Inscape: I want to ask first about the poem you read at the beginning of your reading on Friday—“Just Walking Around,” by John Ashbery. The last couple lines are, “The segments of the trip swing open like an orange. /There is light in there, and mystery and food. /Come see it. Come not for me but it. /But if I am still there, grant that we may see each other.”
Michael Lavers: It’s just the best thing I’ve ever read.
Inscape: How do you channel the feeling of those lines into your own poetry?
ML: I could respond in several ways. First, one of the things I like about those lines, “come not for me but it. But if I am still there grant that we may see each other,” is that there’s a very urgent longing that Ashbury embeds inside that poem to find me. And to find you. To find readers, and to have people to connect with and commune with. So one way I have tried to channel that is by simple things—by addressing poems directly to readers. To say, “Hey you, reader. Listen to this.” It’s also significant to me that he’s using the image of an orange, because the idea of human connection and human intimacy and human communication is very abstract. We know that it’s important and meaningful, but to make it more immediate, vital, and vibrant, he says all this stuff is happening inside of something vivid and concrete and specific and sensory—an orange. Those lines are so memorable to me. Because you couldn’t really pick an image that appeals to more of the senses more vividly–textures, smells, tastes, even sounds, when you open the orange up. All of these abstractions are embedded inside something that is bodily and therefore, I think, unforgettable. So I’ve tried to channel this is by not being afraid of rhetoric or abstractions, or of saying things like, “But if I am still there, grant that we may see each other.” That’s not imagistic language, that’s not sensory language. I do try to pair language like that with sensory language. I also have lines in my poems that try to mimic the rhythm and syntax of those sentences, “There is mystery and light in it, and food…” That tricolon of things has a pleasing repetition and symmetry, or maybe a pleasing asymmetry. Of course, all poets and all readers will find sections of poems that they respond to that other poets might not. So the overarching self-observation is that I am not afraid of imitation or emulation or modeling. We can easily fall into believing that if you try to sound like someone, you’ll sound less like yourself. But I actually believe that the opposite is true; the closer and more strictly you emulate, the more immediately you’ll be able to see what you are able to say and what you are not able to say. If I try to write a poem that sounds just like John Ashbery, I will fail, of course. But it’s in the distance between my poem and Ashbery’s poem that I’ll say, “Oh, this is what me is. This is what I can do that he couldn’t do, and this is what he can do that I can’t do.” You can really see what makes you you in exercises of emulation. That’s my working theory.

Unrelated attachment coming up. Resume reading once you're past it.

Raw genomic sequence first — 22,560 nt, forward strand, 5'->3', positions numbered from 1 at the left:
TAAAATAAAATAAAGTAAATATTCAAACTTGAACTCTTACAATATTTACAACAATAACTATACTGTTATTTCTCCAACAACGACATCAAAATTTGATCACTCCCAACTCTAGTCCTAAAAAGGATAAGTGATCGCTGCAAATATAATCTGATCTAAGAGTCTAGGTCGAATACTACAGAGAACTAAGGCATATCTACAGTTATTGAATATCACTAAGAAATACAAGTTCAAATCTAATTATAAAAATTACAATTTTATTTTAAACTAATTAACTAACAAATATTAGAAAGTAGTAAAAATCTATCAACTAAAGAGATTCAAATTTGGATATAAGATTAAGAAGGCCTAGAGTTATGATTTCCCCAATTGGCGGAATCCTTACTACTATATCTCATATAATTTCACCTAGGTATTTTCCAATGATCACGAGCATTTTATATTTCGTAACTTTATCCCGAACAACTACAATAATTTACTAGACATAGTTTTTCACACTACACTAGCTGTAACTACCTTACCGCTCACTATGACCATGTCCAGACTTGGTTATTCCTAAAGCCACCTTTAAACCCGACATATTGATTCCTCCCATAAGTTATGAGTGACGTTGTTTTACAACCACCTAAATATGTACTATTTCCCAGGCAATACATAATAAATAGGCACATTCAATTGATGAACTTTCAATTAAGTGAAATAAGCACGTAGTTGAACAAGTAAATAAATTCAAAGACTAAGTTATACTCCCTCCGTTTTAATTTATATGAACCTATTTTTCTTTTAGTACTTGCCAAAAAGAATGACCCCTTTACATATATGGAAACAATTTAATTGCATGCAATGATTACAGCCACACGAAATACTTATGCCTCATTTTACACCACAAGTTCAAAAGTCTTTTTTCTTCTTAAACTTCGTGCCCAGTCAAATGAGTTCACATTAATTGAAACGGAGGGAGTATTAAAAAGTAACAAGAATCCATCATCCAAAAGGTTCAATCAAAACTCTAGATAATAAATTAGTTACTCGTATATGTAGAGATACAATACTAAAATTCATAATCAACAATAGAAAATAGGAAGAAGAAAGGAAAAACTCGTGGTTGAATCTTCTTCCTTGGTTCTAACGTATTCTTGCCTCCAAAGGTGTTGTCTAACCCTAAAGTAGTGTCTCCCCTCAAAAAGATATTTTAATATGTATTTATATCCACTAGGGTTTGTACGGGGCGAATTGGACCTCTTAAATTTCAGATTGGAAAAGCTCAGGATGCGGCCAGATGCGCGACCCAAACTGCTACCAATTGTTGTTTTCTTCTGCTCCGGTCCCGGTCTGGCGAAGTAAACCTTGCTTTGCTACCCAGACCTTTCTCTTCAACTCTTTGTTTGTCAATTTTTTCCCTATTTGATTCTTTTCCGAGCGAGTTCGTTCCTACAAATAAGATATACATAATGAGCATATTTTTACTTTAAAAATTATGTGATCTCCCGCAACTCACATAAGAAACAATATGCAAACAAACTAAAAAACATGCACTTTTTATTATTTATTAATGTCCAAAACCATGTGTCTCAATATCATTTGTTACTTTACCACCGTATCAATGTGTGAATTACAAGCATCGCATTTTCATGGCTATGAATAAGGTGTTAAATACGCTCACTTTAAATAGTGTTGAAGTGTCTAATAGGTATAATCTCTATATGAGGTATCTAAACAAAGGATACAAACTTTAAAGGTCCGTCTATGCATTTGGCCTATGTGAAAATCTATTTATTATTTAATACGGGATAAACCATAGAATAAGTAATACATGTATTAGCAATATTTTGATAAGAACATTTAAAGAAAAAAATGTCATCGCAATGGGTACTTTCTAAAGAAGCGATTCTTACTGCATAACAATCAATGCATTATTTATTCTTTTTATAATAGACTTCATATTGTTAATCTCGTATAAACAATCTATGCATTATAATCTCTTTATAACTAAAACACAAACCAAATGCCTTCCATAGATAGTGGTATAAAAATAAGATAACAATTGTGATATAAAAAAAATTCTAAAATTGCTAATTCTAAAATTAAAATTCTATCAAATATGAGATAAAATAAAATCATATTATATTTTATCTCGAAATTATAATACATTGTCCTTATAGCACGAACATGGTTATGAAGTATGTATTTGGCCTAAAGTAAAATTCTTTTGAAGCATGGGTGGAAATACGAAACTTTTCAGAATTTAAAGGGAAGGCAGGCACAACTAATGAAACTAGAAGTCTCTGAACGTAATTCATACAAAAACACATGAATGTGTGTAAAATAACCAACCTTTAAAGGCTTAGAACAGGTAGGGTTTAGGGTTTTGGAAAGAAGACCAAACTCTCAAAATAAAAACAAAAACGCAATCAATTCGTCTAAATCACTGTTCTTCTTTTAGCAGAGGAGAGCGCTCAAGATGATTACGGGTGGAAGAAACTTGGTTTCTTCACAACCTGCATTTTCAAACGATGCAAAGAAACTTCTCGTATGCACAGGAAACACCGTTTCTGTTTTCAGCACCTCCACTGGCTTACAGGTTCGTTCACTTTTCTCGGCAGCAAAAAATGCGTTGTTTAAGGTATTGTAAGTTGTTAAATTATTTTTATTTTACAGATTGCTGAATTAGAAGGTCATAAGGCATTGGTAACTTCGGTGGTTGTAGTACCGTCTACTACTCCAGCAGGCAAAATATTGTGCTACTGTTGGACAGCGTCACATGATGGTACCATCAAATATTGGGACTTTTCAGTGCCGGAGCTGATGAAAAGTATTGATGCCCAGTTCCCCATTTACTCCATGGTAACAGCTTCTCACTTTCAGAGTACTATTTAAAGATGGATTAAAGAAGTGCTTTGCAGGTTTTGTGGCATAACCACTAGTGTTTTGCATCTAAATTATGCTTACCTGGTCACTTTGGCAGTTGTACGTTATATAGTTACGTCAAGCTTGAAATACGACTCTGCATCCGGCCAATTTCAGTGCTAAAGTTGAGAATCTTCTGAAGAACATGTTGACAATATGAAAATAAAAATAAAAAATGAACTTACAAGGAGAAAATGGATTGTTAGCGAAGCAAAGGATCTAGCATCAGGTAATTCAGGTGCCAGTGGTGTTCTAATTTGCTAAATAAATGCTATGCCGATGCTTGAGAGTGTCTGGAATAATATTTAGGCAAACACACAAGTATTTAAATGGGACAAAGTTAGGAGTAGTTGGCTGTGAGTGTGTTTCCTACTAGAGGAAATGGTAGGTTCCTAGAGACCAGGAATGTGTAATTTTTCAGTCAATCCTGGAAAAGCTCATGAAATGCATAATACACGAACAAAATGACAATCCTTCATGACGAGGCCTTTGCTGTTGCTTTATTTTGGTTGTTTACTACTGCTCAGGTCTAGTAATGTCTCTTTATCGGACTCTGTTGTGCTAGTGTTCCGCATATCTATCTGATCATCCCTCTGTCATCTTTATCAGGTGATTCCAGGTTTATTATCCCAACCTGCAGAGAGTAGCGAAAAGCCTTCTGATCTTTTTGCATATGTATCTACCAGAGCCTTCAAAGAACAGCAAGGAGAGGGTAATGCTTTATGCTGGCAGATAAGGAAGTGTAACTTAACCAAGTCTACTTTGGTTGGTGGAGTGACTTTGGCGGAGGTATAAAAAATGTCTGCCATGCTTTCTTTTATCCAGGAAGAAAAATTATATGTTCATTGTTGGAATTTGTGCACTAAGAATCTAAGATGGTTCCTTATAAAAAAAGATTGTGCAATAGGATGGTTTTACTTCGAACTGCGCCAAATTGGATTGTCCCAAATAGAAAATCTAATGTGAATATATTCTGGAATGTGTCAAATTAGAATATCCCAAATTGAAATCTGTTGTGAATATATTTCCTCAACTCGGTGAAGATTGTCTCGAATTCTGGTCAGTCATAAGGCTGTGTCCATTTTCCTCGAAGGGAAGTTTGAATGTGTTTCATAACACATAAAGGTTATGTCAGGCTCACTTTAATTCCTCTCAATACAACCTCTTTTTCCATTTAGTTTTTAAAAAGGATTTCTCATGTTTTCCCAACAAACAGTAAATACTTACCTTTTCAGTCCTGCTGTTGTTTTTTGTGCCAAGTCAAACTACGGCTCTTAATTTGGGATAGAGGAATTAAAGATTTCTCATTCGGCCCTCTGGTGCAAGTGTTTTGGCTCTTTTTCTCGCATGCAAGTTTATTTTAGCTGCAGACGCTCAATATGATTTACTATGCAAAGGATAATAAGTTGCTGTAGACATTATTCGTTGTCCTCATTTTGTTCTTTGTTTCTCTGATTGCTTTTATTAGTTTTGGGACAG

Inscape: When you read your poems, I felt that I needed to go out and write or draw something. Is one of your goals as a professor or a poet to help people want to create things?
ML: Indirectly it is. I’m never sitting at the writing desk thinking, “What can I say that will make somebody want to write their own poem?” But I am thinking, “What can I say that will surprise somebody?” I guess that’s my most immediate and perpetual motive as a writer, and I think that a natural consequence of being surprised is the impulse to want to surprise other people. So I’m not hoping that I can spawn my own poetic grandchildren, but if I inspire other people to try to surprise their own readers, then that’s great.